Fix Python – What is the ‘pythonic’ equivalent to the ‘fold’ function from functional programming?


Asked By – mistertim

What is the most idiomatic way to achieve something like the following, in Haskell:

foldl (+) 0 [1,2,3,4,5]
--> 15

Or its equivalent in Ruby:

[1,2,3,4,5].inject(0) {|m,x| m + x}
#> 15

Obviously, Python provides the reduce function, which is an implementation of fold, exactly as above, however, I was told that the ‘pythonic’ way of programming was to avoid lambda terms and higher-order functions, preferring list-comprehensions where possible. Therefore, is there a preferred way of folding a list, or list-like structure in Python that isn’t the reduce function, or is reduce the idiomatic way of achieving this?

Now we will see solution for issue: What is the ‘pythonic’ equivalent to the ‘fold’ function from functional programming?


The Pythonic way of summing an array is using sum. For other purposes, you can sometimes use some combination of reduce (from the functools module) and the operator module, e.g.:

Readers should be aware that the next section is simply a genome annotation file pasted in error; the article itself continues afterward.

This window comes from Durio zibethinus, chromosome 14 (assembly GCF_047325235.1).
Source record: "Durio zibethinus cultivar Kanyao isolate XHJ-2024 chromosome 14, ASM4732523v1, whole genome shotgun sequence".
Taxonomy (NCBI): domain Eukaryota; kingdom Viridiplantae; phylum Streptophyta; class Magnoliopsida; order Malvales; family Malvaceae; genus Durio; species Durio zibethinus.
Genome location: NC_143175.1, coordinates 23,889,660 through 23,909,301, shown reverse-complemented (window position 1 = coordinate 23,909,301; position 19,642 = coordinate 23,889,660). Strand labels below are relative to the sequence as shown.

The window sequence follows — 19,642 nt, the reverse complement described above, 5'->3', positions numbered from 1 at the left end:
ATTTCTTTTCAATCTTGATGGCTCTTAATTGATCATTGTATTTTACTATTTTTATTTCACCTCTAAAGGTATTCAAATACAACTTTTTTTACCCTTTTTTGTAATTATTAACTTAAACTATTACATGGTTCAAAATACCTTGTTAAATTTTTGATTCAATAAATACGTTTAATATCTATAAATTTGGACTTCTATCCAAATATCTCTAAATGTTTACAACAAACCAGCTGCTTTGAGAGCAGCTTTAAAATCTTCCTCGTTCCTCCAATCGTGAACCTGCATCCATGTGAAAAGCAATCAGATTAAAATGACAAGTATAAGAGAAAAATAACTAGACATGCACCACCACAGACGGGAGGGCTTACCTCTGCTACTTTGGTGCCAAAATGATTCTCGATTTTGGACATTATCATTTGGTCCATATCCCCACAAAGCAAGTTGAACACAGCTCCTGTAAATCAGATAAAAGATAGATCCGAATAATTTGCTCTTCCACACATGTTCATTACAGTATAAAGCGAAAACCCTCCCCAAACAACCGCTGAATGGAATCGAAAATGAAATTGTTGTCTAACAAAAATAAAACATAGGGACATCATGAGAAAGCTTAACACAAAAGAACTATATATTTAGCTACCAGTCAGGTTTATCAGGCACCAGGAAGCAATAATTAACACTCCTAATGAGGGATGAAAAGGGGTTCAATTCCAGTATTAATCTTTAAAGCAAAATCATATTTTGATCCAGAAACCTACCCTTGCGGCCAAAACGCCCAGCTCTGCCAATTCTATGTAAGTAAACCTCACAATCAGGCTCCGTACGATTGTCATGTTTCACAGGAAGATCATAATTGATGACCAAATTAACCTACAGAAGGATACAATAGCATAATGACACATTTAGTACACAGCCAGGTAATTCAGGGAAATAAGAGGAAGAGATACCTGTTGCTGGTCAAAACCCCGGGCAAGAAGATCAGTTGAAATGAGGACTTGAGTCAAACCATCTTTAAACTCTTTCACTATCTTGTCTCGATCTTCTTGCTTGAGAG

def product(xs):
    return reduce(operator.mul, xs, 1)

Be aware that reduce is actually a foldl, in Haskell terms. There is no special syntax to perform folds, there’s no builtin foldr, and actually using reduce with non-associative operators is considered bad style.

Using higher-order functions is quite pythonic; it makes good use of Python’s principle that everything is an object, including functions and classes. You are right that lambdas are frowned upon by some Pythonistas, but mostly because they tend not to be very readable when they get complex.

This question is answered By – Fred Foo

This answer is collected from stackoverflow and reviewed by FixPython community admins, is licensed under cc by-sa 2.5 , cc by-sa 3.0 and cc by-sa 4.0